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Nutrients 2015, 7(6), 4426-4437; doi:10.3390/nu7064426

Food Choice Architecture: An Intervention in a Secondary School and its Impact on Students’ Plant-based Food Choices

1
Nutrition & Dietetics, School of Health & Wellbeing, Leeds Beckett University, Leeds, LS1 3HE, UK
2
School of Education, University of Leeds, Leeds, LS2 9JT, UK
3
Health & Wellbeing Service, Leeds City Council, Leeds, LS12 1DB, UK
*
Author to whom correspondence should be addressed.
Received: 27 March 2015 / Revised: 30 April 2015 / Accepted: 25 May 2015 / Published: 2 June 2015
(This article belongs to the Special Issue Food Choice and Nutrition: A Social Psychological Perspective)
View Full-Text   |   Download PDF [349 KB, uploaded 2 June 2015]   |  

Abstract

With growing evidence for the positive health outcomes associated with a plant-based diet, the study’s purpose was to examine the potential of shifting adolescents’ food choices towards plant-based foods. Using a real world setting of a school canteen, a set of small changes to the choice architecture was designed and deployed in a secondary school in Yorkshire, England. Focussing on designated food items (whole fruit, fruit salad, vegetarian daily specials, and sandwiches containing salad) the changes were implemented for six weeks. Data collected on students’ food choice (218,796 transactions) enabled students’ (980 students) selections to be examined. Students’ food choice was compared for three periods: baseline (29 weeks); intervention (six weeks); and post-intervention (three weeks). Selection of designated food items significantly increased during the intervention and post-intervention periods, compared to baseline (baseline, 1.4%; intervention 3.0%; post-intervention, 2.2%) χ2(2) = 68.1, p < 0.001. Logistic regression modelling also revealed the independent effect of the intervention, with students 2.5 times as likely (p < 0.001) to select the designated food items during the intervention period, compared to baseline. The study’s results point to the influence of choice architecture within secondary school settings, and its potential role in improving adolescents’ daily food choices. View Full-Text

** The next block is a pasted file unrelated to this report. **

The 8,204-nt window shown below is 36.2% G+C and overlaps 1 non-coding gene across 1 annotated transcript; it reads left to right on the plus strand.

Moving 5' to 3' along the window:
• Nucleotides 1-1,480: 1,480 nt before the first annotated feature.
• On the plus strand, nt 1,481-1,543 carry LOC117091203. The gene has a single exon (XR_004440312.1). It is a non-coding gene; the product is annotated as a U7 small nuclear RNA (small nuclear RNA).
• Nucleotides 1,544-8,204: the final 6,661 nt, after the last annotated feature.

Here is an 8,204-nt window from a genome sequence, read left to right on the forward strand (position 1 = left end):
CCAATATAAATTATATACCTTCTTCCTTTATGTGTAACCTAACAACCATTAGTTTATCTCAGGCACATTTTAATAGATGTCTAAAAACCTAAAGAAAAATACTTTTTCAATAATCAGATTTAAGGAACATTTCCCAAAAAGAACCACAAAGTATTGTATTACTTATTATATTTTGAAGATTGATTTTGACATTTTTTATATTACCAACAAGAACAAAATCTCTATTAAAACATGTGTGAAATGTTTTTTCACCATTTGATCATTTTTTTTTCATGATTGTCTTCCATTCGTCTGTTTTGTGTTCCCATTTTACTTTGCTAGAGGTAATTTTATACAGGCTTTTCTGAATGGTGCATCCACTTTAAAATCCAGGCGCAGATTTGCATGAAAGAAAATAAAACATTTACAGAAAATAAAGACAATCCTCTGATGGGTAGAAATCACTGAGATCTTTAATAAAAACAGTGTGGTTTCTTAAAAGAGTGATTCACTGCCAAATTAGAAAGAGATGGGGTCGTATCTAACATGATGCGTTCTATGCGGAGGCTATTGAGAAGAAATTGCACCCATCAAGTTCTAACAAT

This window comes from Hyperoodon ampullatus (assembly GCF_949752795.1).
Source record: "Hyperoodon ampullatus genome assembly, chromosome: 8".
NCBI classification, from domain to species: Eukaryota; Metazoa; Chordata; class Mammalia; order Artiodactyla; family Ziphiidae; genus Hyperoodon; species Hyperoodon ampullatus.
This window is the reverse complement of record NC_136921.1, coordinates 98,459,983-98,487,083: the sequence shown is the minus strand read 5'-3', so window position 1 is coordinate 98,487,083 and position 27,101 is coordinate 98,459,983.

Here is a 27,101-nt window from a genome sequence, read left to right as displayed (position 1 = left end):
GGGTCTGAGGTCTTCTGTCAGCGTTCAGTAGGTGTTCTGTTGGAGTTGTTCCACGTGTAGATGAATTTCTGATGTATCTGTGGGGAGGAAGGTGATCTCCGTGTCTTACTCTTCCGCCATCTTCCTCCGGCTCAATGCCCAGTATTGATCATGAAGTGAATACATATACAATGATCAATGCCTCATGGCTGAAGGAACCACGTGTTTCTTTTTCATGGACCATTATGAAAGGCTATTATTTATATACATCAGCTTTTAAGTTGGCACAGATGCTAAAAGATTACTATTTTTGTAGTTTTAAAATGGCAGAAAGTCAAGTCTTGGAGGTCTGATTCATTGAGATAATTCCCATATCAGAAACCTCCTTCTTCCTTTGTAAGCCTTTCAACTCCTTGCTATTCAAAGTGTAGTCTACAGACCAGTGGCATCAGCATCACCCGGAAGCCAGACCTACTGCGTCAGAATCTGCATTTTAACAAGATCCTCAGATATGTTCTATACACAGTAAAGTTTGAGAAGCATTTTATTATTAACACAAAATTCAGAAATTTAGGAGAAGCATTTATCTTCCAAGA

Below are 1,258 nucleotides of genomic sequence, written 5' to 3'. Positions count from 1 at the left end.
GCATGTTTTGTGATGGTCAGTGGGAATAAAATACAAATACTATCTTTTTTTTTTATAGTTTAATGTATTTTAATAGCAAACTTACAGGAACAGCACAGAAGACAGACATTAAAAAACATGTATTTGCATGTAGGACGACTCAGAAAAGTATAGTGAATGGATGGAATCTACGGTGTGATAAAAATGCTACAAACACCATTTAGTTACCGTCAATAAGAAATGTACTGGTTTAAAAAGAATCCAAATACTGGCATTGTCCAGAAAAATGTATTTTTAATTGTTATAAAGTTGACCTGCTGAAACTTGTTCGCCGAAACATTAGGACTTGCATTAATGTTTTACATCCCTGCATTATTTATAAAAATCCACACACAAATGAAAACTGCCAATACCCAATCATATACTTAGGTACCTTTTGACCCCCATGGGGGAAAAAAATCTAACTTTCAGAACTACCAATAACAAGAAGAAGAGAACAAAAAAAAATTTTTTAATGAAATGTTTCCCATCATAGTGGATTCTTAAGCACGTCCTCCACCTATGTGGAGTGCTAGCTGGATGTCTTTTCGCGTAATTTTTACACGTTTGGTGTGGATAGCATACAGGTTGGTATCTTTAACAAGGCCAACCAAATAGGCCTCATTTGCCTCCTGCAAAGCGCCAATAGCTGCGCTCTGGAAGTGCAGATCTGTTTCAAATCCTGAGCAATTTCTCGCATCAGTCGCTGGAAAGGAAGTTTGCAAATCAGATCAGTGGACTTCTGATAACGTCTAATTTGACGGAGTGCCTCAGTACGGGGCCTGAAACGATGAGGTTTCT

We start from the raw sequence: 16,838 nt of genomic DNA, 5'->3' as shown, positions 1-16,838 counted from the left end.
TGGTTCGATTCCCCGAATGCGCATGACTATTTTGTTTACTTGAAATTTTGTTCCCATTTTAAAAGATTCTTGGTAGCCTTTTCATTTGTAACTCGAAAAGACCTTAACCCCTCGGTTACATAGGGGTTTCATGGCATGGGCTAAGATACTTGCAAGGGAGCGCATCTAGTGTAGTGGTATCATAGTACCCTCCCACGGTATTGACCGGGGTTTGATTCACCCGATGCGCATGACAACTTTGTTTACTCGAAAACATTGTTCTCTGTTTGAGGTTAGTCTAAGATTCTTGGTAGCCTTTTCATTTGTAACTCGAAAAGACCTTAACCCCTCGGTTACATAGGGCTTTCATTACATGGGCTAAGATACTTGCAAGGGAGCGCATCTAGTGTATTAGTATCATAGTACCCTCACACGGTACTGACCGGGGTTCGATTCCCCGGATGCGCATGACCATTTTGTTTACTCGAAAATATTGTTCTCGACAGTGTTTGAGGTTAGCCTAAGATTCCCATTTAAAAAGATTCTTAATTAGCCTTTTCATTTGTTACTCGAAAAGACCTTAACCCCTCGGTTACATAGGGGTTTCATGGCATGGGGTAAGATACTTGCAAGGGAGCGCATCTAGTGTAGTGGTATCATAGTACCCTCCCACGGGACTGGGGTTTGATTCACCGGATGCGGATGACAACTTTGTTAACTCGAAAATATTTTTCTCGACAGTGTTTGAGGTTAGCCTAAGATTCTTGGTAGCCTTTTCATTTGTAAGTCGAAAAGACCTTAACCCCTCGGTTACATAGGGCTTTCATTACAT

Keywords: food choice; adolescents; school nutrition; choice architecture; intervention food choice; adolescents; school nutrition; choice architecture; intervention
This is an open access article distributed under the Creative Commons Attribution License which permits unrestricted use, distribution, and reproduction in any medium, provided the original work is properly cited. (CC BY 4.0).

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MDPI and ACS Style

Ensaff, H.; Homer, M.; Sahota, P.; Braybrook, D.; Coan, S.; McLeod, H. Food Choice Architecture: An Intervention in a Secondary School and its Impact on Students’ Plant-based Food Choices. Nutrients 2015, 7, 4426-4437.

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